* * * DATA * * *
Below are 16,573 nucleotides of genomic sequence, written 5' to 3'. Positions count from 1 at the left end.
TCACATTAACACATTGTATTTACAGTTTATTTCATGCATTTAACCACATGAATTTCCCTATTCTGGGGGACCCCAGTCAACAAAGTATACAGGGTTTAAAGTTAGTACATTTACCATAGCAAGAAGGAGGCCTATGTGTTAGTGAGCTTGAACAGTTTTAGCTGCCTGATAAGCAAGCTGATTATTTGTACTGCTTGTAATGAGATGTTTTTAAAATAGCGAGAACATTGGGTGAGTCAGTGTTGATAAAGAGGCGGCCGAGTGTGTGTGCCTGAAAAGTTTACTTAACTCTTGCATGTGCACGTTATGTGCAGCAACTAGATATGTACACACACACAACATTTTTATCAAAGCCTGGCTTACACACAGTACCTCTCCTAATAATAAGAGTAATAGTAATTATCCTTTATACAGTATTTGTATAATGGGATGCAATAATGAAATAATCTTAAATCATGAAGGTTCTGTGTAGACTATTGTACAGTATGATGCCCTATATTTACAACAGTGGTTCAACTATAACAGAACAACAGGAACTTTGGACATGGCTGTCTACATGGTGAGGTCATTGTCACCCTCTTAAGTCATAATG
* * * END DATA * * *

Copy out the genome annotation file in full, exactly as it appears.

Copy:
Below are 16,573 nucleotides of genomic sequence, written 5' to 3'. Positions count from 1 at the left end.
TCACATTAACACATTGTATTTACAGTTTATTTCATGCATTTAACCACATGAATTTCCCTATTCTGGGGGACCCCAGTCAACAAAGTATACAGGGTTTAAAGTTAGTACATTTACCATAGCAAGAAGGAGGCCTATGTGTTAGTGAGCTTGAACAGTTTTAGCTGCCTGATAAGCAAGCTGATTATTTGTACTGCTTGTAATGAGATGTTTTTAAAATAGCGAGAACATTGGGTGAGTCAGTGTTGATAAAGAGGCGGCCGAGTGTGTGTGCCTGAAAAGTTTACTTAACTCTTGCATGTGCACGTTATGTGCAGCAACTAGATATGTACACACACACAACATTTTTATCAAAGCCTGGCTTACACACAGTACCTCTCCTAATAATAAGAGTAATAGTAATTATCCTTTATACAGTATTTGTATAATGGGATGCAATAATGAAATAATCTTAAATCATGAAGGTTCTGTGTAGACTATTGTACAGTATGATGCCCTATATTTACAACAGTGGTTCAACTATAACAGAACAACAGGAACTTTGGACATGGCTGTCTACATGGTGAGGTCATTGTCACCCTCTTAAGTCATAATG